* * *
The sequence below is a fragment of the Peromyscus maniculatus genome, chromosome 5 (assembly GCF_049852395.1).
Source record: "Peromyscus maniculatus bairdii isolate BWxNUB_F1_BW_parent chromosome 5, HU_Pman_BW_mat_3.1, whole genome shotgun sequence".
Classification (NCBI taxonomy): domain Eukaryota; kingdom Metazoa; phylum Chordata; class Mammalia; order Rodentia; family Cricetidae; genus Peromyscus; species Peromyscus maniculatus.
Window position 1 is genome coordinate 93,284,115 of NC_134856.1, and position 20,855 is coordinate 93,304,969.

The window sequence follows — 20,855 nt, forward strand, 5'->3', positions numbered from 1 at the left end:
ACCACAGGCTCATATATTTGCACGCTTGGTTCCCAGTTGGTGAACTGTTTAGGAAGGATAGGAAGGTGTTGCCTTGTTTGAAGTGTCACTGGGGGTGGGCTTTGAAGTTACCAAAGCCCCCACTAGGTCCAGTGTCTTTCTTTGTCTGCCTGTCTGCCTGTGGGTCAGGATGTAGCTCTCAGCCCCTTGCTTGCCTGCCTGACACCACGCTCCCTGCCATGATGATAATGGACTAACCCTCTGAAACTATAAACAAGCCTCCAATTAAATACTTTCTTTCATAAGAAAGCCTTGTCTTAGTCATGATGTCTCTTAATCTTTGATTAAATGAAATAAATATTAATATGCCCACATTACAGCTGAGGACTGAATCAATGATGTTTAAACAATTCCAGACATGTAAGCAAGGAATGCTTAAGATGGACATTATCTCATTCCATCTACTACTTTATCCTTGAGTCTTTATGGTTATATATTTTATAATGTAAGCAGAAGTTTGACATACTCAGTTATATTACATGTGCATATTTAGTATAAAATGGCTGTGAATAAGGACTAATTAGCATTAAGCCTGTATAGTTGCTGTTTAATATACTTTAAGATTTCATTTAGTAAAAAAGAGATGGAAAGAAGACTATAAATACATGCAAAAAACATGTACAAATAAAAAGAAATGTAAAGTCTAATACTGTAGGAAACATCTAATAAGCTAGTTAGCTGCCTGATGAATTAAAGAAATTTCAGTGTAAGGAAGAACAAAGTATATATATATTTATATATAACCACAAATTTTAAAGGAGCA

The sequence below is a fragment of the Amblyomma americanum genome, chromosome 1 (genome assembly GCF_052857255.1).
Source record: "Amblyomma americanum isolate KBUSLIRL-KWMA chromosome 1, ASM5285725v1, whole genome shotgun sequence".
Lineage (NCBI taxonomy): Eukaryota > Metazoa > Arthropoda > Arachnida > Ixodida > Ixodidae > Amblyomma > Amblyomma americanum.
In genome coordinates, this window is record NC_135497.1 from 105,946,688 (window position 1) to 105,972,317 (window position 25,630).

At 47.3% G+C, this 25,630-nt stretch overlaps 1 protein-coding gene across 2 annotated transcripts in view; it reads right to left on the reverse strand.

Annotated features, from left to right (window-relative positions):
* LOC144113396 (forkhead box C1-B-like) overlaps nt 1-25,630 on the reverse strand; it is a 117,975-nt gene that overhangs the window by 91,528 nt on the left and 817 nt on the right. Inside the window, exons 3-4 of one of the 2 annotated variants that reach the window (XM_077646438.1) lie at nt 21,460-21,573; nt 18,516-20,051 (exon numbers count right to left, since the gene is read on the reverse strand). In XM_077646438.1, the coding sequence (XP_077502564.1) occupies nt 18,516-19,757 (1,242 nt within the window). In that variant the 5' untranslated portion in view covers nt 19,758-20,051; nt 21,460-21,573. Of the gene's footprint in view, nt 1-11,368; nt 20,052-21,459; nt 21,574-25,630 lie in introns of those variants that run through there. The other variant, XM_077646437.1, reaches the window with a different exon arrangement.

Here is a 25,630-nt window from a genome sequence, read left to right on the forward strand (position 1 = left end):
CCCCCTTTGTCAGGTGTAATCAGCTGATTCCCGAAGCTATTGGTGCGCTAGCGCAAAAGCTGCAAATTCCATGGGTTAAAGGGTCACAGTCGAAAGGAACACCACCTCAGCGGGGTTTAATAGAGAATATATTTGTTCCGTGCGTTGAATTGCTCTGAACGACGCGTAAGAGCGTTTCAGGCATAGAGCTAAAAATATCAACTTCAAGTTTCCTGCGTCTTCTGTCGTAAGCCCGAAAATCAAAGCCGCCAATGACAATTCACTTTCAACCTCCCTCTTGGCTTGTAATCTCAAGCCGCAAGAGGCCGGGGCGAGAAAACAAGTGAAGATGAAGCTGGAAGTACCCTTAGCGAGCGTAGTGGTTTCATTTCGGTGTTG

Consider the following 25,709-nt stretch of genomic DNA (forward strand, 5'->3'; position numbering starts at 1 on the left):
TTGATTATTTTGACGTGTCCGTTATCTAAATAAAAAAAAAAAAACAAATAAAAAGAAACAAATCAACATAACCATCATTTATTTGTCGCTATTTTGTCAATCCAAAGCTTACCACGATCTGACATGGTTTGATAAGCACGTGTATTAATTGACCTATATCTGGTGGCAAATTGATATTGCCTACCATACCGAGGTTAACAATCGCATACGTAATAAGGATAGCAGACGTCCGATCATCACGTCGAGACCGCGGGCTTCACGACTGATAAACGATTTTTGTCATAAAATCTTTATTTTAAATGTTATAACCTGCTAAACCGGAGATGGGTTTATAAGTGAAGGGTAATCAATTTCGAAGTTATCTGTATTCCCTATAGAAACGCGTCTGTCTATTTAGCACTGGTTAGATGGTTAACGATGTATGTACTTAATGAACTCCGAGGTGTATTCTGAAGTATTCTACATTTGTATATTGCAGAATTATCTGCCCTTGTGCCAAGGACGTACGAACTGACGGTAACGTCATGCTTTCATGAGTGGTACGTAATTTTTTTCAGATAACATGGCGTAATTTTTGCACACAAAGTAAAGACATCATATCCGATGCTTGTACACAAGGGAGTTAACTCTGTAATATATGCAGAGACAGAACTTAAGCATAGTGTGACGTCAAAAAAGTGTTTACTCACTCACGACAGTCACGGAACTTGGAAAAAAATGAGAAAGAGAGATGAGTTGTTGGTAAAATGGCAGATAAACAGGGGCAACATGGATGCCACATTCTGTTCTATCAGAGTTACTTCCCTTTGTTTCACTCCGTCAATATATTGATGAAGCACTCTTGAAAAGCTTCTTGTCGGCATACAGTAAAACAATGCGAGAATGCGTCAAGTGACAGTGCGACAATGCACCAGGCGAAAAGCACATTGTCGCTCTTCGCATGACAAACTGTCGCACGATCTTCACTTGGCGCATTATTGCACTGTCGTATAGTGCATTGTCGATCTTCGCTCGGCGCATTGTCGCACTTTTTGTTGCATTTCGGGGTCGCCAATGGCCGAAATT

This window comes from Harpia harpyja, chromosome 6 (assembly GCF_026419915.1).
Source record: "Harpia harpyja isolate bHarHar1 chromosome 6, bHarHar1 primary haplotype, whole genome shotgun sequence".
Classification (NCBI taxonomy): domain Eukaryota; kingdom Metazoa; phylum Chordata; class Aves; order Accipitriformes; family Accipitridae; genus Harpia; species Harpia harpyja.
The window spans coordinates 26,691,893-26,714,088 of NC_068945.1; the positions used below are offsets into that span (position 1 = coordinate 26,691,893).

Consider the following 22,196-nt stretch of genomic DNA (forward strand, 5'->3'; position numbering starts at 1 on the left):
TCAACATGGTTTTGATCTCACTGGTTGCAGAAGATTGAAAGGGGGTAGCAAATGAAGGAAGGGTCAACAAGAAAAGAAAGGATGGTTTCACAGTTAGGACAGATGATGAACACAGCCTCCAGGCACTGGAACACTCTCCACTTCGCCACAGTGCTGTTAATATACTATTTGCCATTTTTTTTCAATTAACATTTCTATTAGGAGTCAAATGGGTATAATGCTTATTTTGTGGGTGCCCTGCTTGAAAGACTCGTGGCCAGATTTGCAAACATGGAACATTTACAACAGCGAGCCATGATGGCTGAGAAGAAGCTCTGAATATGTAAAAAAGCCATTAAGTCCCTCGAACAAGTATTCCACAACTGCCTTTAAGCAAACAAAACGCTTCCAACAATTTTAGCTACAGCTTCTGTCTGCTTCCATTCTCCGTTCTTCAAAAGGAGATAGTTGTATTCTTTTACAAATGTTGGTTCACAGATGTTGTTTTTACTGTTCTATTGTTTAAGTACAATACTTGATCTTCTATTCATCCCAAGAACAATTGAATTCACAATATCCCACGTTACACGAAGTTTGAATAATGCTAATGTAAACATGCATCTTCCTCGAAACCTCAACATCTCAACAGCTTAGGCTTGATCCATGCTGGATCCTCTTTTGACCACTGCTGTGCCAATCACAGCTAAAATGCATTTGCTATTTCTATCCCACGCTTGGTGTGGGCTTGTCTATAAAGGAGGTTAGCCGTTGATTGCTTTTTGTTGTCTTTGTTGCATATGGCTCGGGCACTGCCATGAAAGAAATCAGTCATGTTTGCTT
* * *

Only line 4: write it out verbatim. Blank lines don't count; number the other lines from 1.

Window position 1 is genome coordinate 93,284,115 of NC_134856.1, and position 20,855 is coordinate 93,304,969.